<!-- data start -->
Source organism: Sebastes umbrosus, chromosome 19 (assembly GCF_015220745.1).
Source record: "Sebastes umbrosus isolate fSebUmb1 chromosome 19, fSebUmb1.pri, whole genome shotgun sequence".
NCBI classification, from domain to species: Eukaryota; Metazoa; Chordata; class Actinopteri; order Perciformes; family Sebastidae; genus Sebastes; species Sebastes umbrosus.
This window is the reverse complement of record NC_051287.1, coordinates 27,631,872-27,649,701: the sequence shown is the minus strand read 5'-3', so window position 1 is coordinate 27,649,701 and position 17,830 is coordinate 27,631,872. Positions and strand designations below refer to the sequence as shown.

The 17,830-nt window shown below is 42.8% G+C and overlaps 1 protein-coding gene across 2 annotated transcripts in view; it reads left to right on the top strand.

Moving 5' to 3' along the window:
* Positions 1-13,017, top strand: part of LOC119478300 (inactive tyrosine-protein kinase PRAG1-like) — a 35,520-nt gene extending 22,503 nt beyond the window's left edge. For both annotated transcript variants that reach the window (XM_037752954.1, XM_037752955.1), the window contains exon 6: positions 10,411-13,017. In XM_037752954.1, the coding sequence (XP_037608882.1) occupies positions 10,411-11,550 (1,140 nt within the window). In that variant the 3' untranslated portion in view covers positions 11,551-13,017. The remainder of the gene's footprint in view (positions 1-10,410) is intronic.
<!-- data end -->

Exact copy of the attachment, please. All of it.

Source organism: Sebastes umbrosus, chromosome 19 (assembly GCF_015220745.1).
Source record: "Sebastes umbrosus isolate fSebUmb1 chromosome 19, fSebUmb1.pri, whole genome shotgun sequence".
NCBI classification, from domain to species: Eukaryota; Metazoa; Chordata; class Actinopteri; order Perciformes; family Sebastidae; genus Sebastes; species Sebastes umbrosus.
This window is the reverse complement of record NC_051287.1, coordinates 27,631,872-27,649,701: the sequence shown is the minus strand read 5'-3', so window position 1 is coordinate 27,649,701 and position 17,830 is coordinate 27,631,872. Positions and strand designations below refer to the sequence as shown.

The 17,830-nt window shown below is 42.8% G+C and overlaps 1 protein-coding gene across 2 annotated transcripts in view; it reads left to right on the top strand.

Moving 5' to 3' along the window:
* Positions 1-13,017, top strand: part of LOC119478300 (inactive tyrosine-protein kinase PRAG1-like) — a 35,520-nt gene extending 22,503 nt beyond the window's left edge. For both annotated transcript variants that reach the window (XM_037752954.1, XM_037752955.1), the window contains exon 6: positions 10,411-13,017. In XM_037752954.1, the coding sequence (XP_037608882.1) occupies positions 10,411-11,550 (1,140 nt within the window). In that variant the 3' untranslated portion in view covers positions 11,551-13,017. The remainder of the gene's footprint in view (positions 1-10,410) is intronic.